Senator Kay Bailey Hutchison
Senator Bill Nelson
Senator Jack Reed
Senator Debbie Stabenow
Senator Jon Tester
Senator Mark Udall
WASHINGTON (CNN) - Four Chinese nationals of Uighur ethnicity held at the Guantanamo Bay, Cuba, detention facility have been resettled in Bermuda, the Justice Department announced Thursday.
They were among 17 Uighur detainees at the facility set up to hold terror suspects.
WASHINGTON (CNN) - The U.S. Holocaust Memorial Museum remained closed Thursday, its flags lowered to half-staff in tribute to a security guard who was killed trying to stop a man with a gun.
Authorities identified the suspect, who was wounded by other security guards, as 88-year-old white supremacist James von Brunn of Maryland.
The Metropolitan Police Department; the D.C. office of the FBI; the U.S. attorney's office and other federal and local officials will hold a news conference Thursday morning to discuss charges against von Brunn.
WASHINGTON (CNN) - As time ticks down to July 13 - the recently announced date for the start of Judge Sonia Sotomayor's confirmation hearings - Republicans on the Senate Judiciary Committee are asking Sotomayor for more information about her lengthy legal career that includes almost two decades on the federal bench.
A letter to Sotomayor signed by every Republican on the committee and dated Wednesday states that committee staff "have noted a number of apparent omissions" in the materials Sotomayor recently submitted.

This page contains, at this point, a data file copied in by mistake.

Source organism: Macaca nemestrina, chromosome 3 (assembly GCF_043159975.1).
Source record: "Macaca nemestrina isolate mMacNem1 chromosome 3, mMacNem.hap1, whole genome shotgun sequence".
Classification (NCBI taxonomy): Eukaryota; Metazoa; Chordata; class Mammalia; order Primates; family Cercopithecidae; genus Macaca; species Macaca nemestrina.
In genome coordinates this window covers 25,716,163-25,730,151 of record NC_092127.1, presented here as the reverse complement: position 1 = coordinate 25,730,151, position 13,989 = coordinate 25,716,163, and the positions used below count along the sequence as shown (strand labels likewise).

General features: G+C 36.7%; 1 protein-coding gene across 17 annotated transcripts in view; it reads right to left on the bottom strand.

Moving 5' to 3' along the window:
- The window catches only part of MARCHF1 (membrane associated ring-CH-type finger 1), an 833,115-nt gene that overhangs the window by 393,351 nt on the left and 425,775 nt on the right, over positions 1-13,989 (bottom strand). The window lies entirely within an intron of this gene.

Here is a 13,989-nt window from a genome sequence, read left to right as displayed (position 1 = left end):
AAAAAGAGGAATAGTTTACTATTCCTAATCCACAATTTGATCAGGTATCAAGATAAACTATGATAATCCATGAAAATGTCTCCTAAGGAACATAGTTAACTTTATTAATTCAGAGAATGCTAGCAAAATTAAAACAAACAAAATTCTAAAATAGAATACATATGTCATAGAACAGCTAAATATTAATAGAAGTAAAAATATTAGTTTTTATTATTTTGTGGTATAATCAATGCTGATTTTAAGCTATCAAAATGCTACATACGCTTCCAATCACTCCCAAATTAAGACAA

"In addition, we believe that some of your responses are incomplete," the letter also says. The seven Republican senators ask Sotomayor to "revisit the questionnaire and provide another supplement as soon as possible." Alternatively, "[i]f you believe that your questionnaire is fully responsive, we would appreciate an explanation to that effect," the Republicans tell Sotomayor.
Among other things, the letter asks Sotomayor to provide copies of materials she edited while at Yale Law School, to explain why an all-female organization that she belongs to does not violate the federal courts' Code of Judicial Conduct, and to provide more information about nearly 200 speeches, remarks, or lectures she has given.